Embodiment 24 is the process of one of embodiments 22 to 23, wherein the polyethylene comprises a density in the range of about 0.905 g/cm3 to about 0.945 g/cm3.

Embodiment 25 is the process of one of embodiments 22 to 24, wherein the polyethylene comprises a linear low-density polyethylene.

Embodiment 26 is the process of one of embodiments 16 to 25, wherein the continuous take-off valve has a nominal diameter of about 1 inch to about 8 inches.

Embodiment 27 is a process for pressure management of a polymerization product in slurry polymerization, the process comprising withdrawing a polymerization product slurry from a loop polymerization reactor, wherein the polymerization product slurry comprises a liquid phase and a solid phase; conveying the polymerization product slurry through a first line comprising a continuous take-off valve to yield a mixture, wherein the mixture comprises at least a portion of the liquid phase, the solid phase, and a vapor phase; and conveying the mixture through a second line comprising a flashline heater; wherein, at least at one location in the first line, the second line, or both, the mixture comprises a pressure less than a bubble point pressure of the liquid phase.

Embodiment 28 is the process of embodiment 27, wherein the at least one location in the first line, second line, or both is downstream of the continuous take-off valve.

Embodiment 29 is the process of one of embodiments 27 to 28, wherein the at least one location in the first line, second, or both is upstream of a heat zone in the flashline heater.

Embodiment 30 is the process of one of embodiments 27 to 29, further comprising providing a drop in pressure in the first line, wherein the at least one location in the first line, second line, or both is downstream of the drop in pressure.

Embodiment 31 is the process of embodiment 30, wherein the drop in pressure is associated with the continuous take-off valve.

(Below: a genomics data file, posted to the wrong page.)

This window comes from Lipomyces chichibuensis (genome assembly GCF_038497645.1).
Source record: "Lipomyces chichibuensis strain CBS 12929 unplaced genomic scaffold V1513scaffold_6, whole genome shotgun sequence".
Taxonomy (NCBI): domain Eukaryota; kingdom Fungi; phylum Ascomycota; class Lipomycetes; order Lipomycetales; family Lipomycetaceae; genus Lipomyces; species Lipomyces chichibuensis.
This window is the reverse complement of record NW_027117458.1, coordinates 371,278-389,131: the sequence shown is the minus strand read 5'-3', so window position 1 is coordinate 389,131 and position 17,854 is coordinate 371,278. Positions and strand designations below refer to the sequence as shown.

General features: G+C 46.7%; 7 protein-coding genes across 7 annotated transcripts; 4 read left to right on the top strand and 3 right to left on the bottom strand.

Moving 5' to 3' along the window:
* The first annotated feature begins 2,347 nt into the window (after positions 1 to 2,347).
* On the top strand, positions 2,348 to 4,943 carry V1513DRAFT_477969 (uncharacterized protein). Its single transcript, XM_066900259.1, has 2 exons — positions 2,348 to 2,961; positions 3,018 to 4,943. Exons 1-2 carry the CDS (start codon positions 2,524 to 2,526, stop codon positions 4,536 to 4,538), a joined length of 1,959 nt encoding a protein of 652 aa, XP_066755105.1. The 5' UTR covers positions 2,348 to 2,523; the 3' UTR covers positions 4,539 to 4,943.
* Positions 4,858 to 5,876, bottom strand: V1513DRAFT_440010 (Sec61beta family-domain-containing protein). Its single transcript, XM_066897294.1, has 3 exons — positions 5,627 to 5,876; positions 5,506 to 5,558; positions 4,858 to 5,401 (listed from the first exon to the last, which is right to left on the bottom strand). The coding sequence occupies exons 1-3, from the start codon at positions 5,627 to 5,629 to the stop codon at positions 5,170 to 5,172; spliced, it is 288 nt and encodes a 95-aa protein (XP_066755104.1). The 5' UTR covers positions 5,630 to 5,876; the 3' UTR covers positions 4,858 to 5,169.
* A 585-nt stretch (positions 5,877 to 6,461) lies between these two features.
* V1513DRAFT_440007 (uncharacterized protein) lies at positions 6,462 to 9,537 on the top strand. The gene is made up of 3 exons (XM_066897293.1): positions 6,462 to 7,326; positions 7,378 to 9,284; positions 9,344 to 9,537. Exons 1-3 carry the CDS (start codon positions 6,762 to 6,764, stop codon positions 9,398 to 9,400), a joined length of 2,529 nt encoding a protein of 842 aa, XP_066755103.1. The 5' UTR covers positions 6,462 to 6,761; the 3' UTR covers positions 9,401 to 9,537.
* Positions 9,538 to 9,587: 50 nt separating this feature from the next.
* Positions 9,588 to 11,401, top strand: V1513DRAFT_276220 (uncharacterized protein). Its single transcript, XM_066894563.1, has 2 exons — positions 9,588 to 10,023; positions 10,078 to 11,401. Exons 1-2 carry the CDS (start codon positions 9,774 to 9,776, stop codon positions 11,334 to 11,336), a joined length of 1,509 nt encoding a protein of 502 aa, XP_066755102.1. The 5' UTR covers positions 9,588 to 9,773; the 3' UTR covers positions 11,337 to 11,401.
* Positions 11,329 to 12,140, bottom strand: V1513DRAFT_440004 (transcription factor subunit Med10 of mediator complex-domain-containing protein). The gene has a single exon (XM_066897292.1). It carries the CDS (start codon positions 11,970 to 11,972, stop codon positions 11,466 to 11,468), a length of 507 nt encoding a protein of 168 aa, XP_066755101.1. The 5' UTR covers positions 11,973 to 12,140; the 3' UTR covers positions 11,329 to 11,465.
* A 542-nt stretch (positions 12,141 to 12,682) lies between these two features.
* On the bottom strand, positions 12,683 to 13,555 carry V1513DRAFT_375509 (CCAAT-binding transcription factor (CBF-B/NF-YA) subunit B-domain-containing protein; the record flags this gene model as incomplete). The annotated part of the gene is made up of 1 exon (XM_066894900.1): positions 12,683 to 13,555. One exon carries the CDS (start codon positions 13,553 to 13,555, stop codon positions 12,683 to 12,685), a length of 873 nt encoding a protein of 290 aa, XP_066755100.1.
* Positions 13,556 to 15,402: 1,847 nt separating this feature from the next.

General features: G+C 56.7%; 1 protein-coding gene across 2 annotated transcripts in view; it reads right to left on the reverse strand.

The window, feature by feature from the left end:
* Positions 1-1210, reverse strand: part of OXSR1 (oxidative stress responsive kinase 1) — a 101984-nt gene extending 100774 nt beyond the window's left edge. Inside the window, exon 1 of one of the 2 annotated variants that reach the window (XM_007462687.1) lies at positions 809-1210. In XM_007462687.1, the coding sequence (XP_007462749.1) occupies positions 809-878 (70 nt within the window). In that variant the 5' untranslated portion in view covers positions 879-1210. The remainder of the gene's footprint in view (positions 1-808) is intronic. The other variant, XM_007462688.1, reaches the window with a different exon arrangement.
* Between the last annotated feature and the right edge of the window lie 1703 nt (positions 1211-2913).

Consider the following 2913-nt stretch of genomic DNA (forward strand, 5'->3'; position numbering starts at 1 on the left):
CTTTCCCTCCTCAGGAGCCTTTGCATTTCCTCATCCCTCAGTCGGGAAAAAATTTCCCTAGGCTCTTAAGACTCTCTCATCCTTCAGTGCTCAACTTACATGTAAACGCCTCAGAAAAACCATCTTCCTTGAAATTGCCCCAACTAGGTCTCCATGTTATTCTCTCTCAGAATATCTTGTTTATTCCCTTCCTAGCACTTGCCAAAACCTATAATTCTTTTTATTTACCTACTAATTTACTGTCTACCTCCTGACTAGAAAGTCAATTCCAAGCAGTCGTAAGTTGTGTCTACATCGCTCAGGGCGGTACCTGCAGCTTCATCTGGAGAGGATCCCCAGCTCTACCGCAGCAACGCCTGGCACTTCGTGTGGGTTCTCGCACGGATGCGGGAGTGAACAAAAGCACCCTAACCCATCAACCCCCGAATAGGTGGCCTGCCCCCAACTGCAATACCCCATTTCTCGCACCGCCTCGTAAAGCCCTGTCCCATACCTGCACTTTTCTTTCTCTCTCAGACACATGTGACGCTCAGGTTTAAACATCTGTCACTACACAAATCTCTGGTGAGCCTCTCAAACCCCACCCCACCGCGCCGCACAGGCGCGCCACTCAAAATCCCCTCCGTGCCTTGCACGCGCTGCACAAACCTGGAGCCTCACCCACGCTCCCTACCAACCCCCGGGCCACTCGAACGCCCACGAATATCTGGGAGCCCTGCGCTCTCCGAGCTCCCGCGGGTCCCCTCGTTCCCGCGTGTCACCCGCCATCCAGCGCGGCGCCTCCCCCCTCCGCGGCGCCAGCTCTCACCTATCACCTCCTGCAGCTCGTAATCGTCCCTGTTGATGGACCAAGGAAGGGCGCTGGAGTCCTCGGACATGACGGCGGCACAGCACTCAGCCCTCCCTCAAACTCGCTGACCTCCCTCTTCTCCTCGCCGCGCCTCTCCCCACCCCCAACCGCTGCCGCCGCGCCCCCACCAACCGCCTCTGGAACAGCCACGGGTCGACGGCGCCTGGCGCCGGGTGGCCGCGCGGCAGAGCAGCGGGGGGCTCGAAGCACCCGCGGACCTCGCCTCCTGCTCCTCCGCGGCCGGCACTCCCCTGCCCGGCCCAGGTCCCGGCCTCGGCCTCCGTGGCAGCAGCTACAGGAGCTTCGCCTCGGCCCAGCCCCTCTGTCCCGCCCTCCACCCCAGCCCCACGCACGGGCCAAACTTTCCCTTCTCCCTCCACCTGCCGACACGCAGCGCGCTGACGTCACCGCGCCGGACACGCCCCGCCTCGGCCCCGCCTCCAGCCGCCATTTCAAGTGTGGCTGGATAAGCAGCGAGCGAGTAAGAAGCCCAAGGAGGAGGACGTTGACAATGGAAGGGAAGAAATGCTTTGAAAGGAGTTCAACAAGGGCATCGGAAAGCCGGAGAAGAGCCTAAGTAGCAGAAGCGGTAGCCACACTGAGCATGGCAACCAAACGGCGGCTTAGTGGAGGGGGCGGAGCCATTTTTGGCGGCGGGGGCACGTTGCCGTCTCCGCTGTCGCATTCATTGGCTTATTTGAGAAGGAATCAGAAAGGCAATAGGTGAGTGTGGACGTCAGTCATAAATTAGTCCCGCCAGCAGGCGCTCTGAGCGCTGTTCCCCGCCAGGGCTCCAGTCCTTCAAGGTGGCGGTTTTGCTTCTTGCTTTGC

Embodiment 32 is the process of one of embodiments 27 to 31, wherein the liquid phase comprises a diluent, unreacted monomer, unreacted comonomer, or combinations thereof.

Embodiment 33 is the process of embodiment 32, wherein the diluent comprises isobutane, wherein the unreacted monomer comprises ethylene, wherein the unreacted comonomer comprises propylene, 1-butene, 1-hexene, 1-octene, or combinations thereof.

Embodiment 34 is the process of one of embodiments 27 to 33, wherein the vapor phase comprises a vaporized portion of the liquid phase.

Embodiment 35 is the process of one of embodiments 27 to 34, wherein the solid phase comprises a solid polymer.

Embodiment 36 is the process of one of embodiments 27 to 35, further comprising conveying the mixture through the second line at a temperature less than a melting temperature of the solid polymer.

Embodiment 37 is the process of one of embodiments 35 to 36, wherein the solid polymer comprises polyethylene.

Embodiment 38 is the process of embodiment 37, wherein the solid polymer further comprises a polyethylene copolymer.

Embodiment 39 is the process of one of embodiments 37 to 38, wherein the polyethylene comprises a density in the range of about 0.905 g/cm3 to about 0.945 g/cm3.

Embodiment 40 is the process of one of embodiments 37 to 39, wherein the polyethylene comprises a linear low-density polyethylene.

Embodiment 41 is the process of one of embodiments 27 to 40, wherein the continuous take-off valve has a nominal diameter of about 1 inch to about 8 inches.